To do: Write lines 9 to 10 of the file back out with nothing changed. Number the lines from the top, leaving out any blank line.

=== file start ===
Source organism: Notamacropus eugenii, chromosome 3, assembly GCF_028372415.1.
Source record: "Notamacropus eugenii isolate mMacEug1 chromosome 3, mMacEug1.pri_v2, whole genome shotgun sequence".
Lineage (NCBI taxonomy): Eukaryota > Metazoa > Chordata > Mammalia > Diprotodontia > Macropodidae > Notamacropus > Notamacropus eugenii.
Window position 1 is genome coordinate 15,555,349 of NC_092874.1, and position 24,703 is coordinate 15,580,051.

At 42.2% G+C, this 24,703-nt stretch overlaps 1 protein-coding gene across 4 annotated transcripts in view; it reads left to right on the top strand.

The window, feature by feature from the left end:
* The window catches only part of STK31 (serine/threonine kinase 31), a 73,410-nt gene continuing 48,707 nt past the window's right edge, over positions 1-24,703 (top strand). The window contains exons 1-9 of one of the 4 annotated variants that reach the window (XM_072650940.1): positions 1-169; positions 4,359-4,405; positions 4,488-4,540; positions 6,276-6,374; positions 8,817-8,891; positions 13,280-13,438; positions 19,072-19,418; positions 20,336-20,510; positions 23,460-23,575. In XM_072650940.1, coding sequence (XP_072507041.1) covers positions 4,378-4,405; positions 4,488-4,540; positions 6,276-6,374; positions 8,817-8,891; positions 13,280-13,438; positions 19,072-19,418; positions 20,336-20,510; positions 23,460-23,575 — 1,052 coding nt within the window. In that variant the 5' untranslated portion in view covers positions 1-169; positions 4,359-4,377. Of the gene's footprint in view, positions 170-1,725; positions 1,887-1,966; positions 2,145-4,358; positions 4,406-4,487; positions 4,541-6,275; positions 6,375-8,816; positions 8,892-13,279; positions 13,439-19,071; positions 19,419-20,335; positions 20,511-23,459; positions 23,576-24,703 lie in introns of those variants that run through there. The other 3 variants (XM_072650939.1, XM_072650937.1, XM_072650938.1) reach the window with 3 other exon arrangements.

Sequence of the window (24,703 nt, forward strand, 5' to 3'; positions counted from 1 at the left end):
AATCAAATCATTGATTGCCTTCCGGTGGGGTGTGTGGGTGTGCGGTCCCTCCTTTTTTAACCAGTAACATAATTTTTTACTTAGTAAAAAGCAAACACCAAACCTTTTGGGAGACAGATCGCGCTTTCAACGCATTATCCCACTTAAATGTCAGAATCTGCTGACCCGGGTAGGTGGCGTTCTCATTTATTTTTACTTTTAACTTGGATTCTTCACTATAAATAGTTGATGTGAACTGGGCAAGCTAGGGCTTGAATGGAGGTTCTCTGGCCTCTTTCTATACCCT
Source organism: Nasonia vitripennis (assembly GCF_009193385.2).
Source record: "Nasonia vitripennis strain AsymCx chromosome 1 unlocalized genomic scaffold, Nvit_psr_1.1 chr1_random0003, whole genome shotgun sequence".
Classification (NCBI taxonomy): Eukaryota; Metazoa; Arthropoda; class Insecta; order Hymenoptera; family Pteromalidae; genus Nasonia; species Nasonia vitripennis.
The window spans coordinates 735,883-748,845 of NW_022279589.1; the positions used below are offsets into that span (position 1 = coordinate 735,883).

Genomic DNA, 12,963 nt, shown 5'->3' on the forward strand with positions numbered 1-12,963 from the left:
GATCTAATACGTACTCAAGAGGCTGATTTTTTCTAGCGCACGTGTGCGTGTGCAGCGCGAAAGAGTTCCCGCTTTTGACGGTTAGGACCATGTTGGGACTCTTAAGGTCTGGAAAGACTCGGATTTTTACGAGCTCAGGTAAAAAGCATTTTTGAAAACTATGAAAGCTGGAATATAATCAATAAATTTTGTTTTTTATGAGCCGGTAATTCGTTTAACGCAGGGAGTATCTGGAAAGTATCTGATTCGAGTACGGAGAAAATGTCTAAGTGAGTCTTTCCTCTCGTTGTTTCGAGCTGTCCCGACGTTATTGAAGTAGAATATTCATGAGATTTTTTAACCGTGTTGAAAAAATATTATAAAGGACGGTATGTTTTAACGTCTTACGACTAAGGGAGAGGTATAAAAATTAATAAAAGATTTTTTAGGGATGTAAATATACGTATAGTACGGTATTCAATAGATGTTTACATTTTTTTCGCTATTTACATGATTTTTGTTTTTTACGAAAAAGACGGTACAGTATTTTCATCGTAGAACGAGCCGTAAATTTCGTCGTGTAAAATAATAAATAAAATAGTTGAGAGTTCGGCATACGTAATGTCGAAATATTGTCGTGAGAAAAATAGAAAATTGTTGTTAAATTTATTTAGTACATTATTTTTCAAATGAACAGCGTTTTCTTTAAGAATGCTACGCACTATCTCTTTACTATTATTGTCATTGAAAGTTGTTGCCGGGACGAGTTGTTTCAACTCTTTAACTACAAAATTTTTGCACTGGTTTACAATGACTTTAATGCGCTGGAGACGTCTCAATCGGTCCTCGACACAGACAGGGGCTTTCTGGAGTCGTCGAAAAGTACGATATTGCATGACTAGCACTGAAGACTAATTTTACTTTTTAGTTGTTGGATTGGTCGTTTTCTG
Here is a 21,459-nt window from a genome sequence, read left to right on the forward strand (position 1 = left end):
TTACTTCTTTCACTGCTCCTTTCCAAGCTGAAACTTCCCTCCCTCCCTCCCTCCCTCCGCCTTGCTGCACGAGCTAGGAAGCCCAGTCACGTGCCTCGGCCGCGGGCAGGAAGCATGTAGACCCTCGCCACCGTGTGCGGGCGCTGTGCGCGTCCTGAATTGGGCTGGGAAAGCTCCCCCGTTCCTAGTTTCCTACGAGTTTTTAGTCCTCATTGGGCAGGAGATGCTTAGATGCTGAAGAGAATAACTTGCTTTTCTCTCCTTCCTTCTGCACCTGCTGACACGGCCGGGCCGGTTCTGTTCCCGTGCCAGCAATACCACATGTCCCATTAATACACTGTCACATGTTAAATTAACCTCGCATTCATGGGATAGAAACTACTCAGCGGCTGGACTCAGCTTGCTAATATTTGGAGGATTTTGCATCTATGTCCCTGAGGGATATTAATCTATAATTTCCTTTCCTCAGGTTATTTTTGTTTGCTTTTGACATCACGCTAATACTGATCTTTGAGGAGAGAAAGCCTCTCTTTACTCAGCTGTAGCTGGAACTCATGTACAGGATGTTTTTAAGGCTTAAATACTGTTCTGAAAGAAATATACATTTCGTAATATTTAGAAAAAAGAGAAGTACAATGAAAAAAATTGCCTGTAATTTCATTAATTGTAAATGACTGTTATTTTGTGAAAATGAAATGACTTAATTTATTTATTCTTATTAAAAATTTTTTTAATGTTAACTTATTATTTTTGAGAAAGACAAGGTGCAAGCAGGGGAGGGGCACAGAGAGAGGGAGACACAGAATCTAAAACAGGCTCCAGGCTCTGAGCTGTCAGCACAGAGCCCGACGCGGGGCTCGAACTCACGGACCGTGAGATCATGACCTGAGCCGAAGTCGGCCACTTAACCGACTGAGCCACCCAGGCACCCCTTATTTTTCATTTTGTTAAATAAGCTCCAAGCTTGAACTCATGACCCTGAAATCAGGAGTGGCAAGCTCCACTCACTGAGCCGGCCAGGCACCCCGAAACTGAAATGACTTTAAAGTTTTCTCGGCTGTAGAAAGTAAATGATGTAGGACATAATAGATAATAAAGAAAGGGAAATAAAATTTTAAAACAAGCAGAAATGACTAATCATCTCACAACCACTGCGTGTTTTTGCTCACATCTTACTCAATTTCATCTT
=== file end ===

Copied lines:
AATCAAATCATTGATTGCCTTCCGGTGGGGTGTGTGGGTGTGCGGTCCCTCCTTTTTTAACCAGTAACATAATTTTTTACTTAGTAAAAAGCAAACACCAAACCTTTTGGGAGACAGATCGCGCTTTCAACGCATTATCCCACTTAAATGTCAGAATCTGCTGACCCGGGTAGGTGGCGTTCTCATTTATTTTTACTTTTAACTTGGATTCTTCACTATAAATAGTTGATGTGAACTGGGCAAGCTAGGGCTTGAATGGAGGTTCTCTGGCCTCTTTCTATACCCT
Source organism: Nasonia vitripennis (assembly GCF_009193385.2).